• The students are to choose a building from the 3D Spatial Models of Great Buildings page (listed in the bookmarks section, above). You can decide to narrow the choices from the list of available models to a smaller set of the most significant examples (for example: Stonehenge, The Parthenon, Roman Colosseum, etc.). You may also choose to assign specific models to the students.

  • After the students have chosen the model, they can download the model onto their computer. Depending on the speed of your connection, this can take from a few minutes (high-speed T-1 connection) to up to 15 minutes (28.8 modem). You may want to have students come during a free period or open lab to download the files. The students can begin to gather the factual information needed to complete the assignment at this time as well.

  • Once all of the files have been downloaded, the students may open their model within the Design Workshop Lite application. When in the program, send them to the File menu to open their model with the application. In order to generate the three views necessary to complete the assignment, the students have to follow the following procedures listed in steps five, six, and seven.

  • To generate a three dimensional rendering of the model, choose "Perspective" and "Shading" from the View pull down menu located at the top of the Menu Bar in the application. The students can also view several of the views that are included at the bottom of the same pull down menu: initial view, overview, and others are pre-loaded into the model and may be useful.

    Once the selected view is on the screen, the students can go to the Export command, under the File menu, to export the image as a Pict file.

  • To generate the Plan view, go back to the View menu and select "Plan" from the pull down menu. Use the Export command from the File menu, as in the previous step, to export the Plan view.

  • To generate the Elevation view, go back to the View menu and select "Elevation" from the pull down menu. Use the Export command from the File menu, as in the previous steps, to export the Elevation view. Let the students explore their model within the program using the "eye" tool on the toolbox to "walk through" the model interactively.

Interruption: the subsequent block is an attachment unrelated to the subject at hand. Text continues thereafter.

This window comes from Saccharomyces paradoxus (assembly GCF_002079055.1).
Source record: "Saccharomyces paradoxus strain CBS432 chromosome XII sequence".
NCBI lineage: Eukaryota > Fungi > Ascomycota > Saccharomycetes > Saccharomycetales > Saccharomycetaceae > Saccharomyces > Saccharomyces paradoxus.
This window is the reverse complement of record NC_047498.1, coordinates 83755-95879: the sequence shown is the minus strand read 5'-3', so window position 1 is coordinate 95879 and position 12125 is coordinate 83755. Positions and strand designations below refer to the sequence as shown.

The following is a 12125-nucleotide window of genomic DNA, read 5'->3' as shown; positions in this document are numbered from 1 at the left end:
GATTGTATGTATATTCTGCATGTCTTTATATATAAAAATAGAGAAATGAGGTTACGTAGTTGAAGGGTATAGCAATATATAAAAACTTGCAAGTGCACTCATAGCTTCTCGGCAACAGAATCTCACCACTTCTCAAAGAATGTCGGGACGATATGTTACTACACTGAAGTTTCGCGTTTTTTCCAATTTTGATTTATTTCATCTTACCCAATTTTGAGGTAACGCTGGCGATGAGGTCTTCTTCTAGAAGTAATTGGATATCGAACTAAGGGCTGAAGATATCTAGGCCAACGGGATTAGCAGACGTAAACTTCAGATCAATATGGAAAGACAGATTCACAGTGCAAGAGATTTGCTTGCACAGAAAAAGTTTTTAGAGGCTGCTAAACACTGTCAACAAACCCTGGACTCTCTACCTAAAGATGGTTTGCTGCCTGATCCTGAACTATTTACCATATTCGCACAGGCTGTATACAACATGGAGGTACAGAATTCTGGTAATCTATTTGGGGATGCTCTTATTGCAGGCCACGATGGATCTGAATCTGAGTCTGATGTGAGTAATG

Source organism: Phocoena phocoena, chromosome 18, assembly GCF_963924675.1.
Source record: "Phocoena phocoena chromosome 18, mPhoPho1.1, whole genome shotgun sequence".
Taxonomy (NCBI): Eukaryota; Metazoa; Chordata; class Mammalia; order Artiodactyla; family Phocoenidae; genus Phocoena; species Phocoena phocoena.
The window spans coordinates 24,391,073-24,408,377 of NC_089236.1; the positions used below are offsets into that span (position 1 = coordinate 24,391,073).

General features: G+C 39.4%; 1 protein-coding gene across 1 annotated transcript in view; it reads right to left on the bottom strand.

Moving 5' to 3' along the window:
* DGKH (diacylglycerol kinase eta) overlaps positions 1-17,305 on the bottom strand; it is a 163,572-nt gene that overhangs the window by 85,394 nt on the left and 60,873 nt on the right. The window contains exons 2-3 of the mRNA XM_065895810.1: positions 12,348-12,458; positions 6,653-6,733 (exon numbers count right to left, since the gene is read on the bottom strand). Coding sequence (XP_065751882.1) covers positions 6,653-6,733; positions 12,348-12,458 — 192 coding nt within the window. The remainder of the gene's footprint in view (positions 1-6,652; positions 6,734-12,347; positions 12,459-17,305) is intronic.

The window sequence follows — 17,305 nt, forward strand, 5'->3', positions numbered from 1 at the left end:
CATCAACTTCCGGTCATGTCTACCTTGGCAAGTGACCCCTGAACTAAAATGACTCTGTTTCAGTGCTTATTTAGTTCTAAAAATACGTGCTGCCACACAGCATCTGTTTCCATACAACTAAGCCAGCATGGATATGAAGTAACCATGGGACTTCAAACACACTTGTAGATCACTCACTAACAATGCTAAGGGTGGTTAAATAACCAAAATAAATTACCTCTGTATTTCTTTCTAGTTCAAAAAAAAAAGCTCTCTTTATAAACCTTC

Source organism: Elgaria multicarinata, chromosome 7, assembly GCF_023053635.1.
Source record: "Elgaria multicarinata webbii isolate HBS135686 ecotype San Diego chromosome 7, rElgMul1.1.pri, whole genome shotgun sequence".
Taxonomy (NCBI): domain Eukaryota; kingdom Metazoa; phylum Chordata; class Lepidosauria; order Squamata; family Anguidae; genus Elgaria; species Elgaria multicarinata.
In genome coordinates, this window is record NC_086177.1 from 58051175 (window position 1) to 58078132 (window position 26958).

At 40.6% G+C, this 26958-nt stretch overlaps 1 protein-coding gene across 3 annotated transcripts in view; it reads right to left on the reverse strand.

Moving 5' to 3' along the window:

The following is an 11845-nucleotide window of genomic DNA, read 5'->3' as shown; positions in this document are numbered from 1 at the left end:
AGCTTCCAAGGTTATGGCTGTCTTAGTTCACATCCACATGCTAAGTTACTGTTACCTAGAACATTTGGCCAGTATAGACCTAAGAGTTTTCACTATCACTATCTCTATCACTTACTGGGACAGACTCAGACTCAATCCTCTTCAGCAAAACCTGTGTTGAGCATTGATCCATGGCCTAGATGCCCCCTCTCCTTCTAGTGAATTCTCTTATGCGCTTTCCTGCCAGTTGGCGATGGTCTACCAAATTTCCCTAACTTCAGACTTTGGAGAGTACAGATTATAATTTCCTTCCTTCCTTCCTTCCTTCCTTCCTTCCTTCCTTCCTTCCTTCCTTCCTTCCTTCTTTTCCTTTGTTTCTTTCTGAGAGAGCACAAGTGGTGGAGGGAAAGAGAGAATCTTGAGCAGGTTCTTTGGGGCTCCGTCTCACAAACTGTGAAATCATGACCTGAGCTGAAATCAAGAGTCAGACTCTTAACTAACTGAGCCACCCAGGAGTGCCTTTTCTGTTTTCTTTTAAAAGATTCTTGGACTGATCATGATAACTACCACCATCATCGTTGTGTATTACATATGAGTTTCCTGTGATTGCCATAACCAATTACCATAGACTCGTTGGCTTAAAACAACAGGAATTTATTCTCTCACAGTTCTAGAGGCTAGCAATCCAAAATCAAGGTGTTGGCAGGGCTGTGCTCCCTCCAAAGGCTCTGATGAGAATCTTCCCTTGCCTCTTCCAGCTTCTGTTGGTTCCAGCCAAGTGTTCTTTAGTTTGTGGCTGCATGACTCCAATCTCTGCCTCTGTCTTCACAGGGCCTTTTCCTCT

• Have students present their final products. They can choose any media for their presentations. One option is a multimedia presentation with HyperStudio or PowerPoint. See wNetSchool's HyperStudio and PowerPoint overviews.


    One Computer in the Classroom
    If you have access to one computer in your classroom, you can organize your class in several ways. Divide your class into two groups. Instruct one of the groups to do paper research while the second group is working on the computer. Bring in books, encyclopedias, etc., from the library for the group doing paper research. When the groups have finished working, have them switch places.

    If you have a big monitor or projection facilities, you can do Internet research together as a class. Make sure that every student in your class can see the screen, then go to a relevant Web site(s), and review the information presented there. You can also select a search engine page and allow your students to suggest the search criteria. Again, bookmark and/or print the pages that you think are helpful for reference later.

    Several Computers in the Classroom
    Divide your class into small groups. Groups can do Internet research using pages you have bookmarked. Group members should take turns navigating the bookmarked site.

    You can also set up the class so that each computer is dedicated to certain sites. Students move around the classroom, and get different information from each station.

    Using a Computer Lab
    A computer center or lab space with a computer-to-student ratio of one to three is ideal for doing Web-based projects. Generally, when doing Web-based research, it is helpful to put students in groups of three. This way, students can help each other if problems or questions arise. It is often beneficial to bookmark sites for students ahead of time.

    Submit a Comment: We invite your comments and suggestions based on how you used the lesson in your classroom.

    Overview | Procedures for Teachers | Organizers for Students